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Anger

4 Steps to Surviving Infidelity

Of all the things someone can do to ruin a relationship, cheating is usually considered to be the most unforgivable. But if statistics are true, then nearly half of us will encounter infidelity at some point in our lives -- either our partner’s or our own.

Reactions to infidelity depend on many factors. Evidence suggests that, in the context of heterosexual relationships, men find it more difficult to forgive a sexual affair while women take emotional infidelity much harder. It is also much easier to move beyond an affair that’s voluntarily disclosed by the cheating partner than one that’s unexpectedly discovered.

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General

5 Ways to Make Love Thrive

You may have discovered that despite your best intentions, you can’t control the course of love. While the experience of love is replete with awe and wonder, how to create conditions for it is not a great mystery. Rather than exhaust ourselves trying to control people, we’d be wiser to make skillful efforts to create these five conditions, culled over 35 years of being a marriage and family therapist.
Mindfulness

John Gottman, a psychologist an author of
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General

These 3 Lists Can Help Singles Find a Great Mate

Accomplishing any goal is usually a step by step process, starting with gaining clarity about just
what we want. Yet too many people do not give the first step sufficient care. If your goal is a good marriage, it can be helpful to first identify qualities you need in a marriage partner.     

Gaining Clarity   

I ask participants in my “Marry with Confidence” workshops for women to make three lists:
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Anger

Transforming My Angry Tightness

Last year, my husband Jon wanted me to do something I didn’t want to do. Jon promised his father they would speak on the phone at a certain time. So I had to leave Connecticut earlier than I wanted (to find cell phone reception), cutting short my lovely Sunday afternoon in the country. I felt myself get “tight” in my body, angry at having to make the accommodation.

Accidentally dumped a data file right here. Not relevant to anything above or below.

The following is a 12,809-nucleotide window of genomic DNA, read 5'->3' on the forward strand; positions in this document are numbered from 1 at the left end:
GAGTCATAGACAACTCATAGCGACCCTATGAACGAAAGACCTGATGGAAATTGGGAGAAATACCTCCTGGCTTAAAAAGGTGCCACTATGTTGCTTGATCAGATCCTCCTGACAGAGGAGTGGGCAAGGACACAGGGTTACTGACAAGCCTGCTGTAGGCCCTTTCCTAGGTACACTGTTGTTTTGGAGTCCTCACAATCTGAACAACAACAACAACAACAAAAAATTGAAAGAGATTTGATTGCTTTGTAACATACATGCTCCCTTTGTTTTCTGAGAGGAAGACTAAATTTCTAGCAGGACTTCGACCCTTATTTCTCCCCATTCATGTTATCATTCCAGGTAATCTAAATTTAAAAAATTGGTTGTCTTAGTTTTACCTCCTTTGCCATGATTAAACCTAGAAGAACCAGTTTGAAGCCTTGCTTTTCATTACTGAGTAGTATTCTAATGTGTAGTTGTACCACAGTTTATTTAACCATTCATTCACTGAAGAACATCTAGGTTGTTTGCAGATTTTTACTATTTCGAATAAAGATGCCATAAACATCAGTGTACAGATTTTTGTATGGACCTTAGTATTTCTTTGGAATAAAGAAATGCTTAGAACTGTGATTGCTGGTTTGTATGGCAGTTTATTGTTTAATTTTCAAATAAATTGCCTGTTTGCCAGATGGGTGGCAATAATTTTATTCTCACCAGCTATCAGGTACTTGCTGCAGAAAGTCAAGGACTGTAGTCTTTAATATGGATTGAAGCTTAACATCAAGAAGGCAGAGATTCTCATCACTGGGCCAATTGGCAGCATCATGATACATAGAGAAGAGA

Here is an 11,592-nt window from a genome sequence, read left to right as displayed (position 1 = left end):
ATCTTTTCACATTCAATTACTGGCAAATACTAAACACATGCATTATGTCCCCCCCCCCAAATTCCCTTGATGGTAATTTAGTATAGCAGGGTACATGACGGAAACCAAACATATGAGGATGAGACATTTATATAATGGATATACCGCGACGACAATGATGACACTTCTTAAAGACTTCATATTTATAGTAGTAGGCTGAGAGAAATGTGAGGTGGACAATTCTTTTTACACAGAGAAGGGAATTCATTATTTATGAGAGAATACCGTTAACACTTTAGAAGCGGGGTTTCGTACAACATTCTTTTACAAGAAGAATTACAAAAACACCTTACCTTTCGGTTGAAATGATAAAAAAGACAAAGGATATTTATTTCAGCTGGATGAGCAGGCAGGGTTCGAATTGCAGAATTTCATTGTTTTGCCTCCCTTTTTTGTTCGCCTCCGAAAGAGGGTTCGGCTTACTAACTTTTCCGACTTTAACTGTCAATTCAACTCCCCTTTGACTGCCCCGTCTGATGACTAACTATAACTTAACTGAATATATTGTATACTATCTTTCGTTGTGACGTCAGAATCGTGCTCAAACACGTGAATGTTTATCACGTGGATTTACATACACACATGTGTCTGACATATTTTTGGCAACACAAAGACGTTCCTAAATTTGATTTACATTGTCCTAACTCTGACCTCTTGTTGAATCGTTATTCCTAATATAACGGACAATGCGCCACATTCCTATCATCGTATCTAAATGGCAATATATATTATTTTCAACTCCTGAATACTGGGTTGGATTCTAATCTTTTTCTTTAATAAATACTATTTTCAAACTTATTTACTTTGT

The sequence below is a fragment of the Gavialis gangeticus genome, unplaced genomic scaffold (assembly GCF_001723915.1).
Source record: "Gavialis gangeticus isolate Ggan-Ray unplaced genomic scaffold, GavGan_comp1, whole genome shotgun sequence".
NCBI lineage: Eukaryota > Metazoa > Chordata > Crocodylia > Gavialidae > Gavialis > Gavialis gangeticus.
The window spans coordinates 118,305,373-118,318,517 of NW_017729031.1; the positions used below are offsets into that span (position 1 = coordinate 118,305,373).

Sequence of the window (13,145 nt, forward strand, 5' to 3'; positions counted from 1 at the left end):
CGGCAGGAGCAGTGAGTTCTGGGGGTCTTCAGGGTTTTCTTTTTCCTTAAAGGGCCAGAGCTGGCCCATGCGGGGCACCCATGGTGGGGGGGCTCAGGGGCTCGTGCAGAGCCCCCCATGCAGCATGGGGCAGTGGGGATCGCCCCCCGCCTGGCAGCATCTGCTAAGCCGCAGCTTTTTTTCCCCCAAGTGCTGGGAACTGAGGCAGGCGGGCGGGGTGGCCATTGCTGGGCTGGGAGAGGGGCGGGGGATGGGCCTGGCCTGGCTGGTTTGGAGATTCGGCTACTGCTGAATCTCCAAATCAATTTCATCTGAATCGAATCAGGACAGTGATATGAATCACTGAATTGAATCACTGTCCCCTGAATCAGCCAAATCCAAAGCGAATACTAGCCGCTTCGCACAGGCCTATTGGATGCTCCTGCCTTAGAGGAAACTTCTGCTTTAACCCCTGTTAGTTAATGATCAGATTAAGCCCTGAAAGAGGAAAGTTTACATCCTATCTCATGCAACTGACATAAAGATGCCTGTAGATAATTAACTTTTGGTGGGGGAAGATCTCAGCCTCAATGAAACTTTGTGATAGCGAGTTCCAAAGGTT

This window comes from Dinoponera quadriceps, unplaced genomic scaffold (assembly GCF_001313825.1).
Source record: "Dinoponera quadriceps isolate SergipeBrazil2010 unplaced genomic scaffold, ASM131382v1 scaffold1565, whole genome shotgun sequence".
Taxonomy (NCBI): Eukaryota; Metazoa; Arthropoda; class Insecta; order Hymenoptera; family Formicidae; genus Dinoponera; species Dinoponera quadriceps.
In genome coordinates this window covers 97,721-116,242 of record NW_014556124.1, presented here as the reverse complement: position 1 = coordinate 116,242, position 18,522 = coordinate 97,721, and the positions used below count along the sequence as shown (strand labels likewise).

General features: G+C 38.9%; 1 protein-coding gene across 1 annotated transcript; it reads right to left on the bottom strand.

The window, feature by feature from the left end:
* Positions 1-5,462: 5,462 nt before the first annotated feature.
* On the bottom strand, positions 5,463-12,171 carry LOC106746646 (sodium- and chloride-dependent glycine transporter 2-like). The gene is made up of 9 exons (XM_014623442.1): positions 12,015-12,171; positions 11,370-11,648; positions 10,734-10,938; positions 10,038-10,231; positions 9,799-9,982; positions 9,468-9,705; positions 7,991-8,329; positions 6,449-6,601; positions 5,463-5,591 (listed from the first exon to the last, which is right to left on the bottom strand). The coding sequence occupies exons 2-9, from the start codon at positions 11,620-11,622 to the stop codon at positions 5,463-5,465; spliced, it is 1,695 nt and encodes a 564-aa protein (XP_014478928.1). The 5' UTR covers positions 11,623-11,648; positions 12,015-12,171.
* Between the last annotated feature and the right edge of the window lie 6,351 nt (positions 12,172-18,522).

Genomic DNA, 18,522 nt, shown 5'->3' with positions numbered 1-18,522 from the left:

I am not proud of my selfish reaction. Nevertheless I was powerless to stop it. My body tightened and I pushed back, asking Jon in a complaining voice, “What’s the big deal if you talk to your dad later?” But Jon insisted, claiming he made a promise he wanted to keep. So we rushed out the door.

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ADHD and ADD

How to Prioritize Your Life When You Have ADHD, Part 1

Prioritizing may seem simple enough. You figure out what you need to do, when you need to do it, and then you do it. But there are actually many steps and processes involved in prioritizing your life. These include everything from paying and shifting attention to planning to getting organized to making decisions to taking action -- all of which also involve multiple steps within each piece. And all these parts and pieces are challenging for people with ADHD because of impairments in executive functioning.

That means that it’s important to have good strategies in place that take those obstacles into account. First, it’s important to identify what’s really troubling you about prioritizing. As ADHD coach Casey Dixon, PCC, BCC, said, are you struggling with knowing your priorities or following through on your priorities? Because these will require very different strategies.
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Anxiety and Panic

Living with an Anxious Spouse

All couples have their share of life challenges or issues throughout their relationship. However, when one spouse has been diagnosed with an anxiety disorder, the couple faces a whole new set of challenges. Normal, everyday life issues seem to become exaggerated and can inevitably put a significant strain on the relationship.

Living with an anxiety disorder is typically associated with a great deal of personal distress, but it can be just as hard on the partners of those diagnosed with anxiety. Their significant others often take on more than the normal share of financial burden, household responsibilities, and emotional support.